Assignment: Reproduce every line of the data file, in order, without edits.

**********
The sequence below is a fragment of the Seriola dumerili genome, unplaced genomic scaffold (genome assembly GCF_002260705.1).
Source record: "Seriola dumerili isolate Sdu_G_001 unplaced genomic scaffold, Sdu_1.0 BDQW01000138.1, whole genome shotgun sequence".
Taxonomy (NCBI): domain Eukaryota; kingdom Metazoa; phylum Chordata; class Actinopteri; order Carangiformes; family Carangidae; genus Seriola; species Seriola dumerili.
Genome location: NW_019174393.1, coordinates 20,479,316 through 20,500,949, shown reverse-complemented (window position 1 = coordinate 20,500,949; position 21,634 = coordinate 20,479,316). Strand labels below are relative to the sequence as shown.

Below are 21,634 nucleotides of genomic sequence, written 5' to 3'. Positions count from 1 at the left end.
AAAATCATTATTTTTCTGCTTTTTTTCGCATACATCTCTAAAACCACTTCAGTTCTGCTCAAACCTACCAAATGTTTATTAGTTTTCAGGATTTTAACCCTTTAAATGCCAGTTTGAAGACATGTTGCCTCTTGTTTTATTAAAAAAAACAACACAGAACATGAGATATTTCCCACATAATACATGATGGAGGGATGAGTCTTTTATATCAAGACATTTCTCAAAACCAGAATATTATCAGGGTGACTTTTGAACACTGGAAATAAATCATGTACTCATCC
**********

The sequence below is a fragment of the Seriola dumerili genome, unplaced genomic scaffold (genome assembly GCF_002260705.1).
Source record: "Seriola dumerili isolate Sdu_G_001 unplaced genomic scaffold, Sdu_1.0 BDQW01000138.1, whole genome shotgun sequence".
Taxonomy (NCBI): domain Eukaryota; kingdom Metazoa; phylum Chordata; class Actinopteri; order Carangiformes; family Carangidae; genus Seriola; species Seriola dumerili.
Genome location: NW_019174393.1, coordinates 20,479,316 through 20,500,949, shown reverse-complemented (window position 1 = coordinate 20,500,949; position 21,634 = coordinate 20,479,316). Strand labels below are relative to the sequence as shown.

Below are 21,634 nucleotides of genomic sequence, written 5' to 3'. Positions count from 1 at the left end.
AAAATCATTATTTTTCTGCTTTTTTTCGCATACATCTCTAAAACCACTTCAGTTCTGCTCAAACCTACCAAATGTTTATTAGTTTTCAGGATTTTAACCCTTTAAATGCCAGTTTGAAGACATGTTGCCTCTTGTTTTATTAAAAAAAACAACACAGAACATGAGATATTTCCCACATAATACATGATGGAGGGATGAGTCTTTTATATCAAGACATTTCTCAAAACCAGAATATTATCAGGGTGACTTTTGAACACTGGAAATAAATCATGTACTCATCC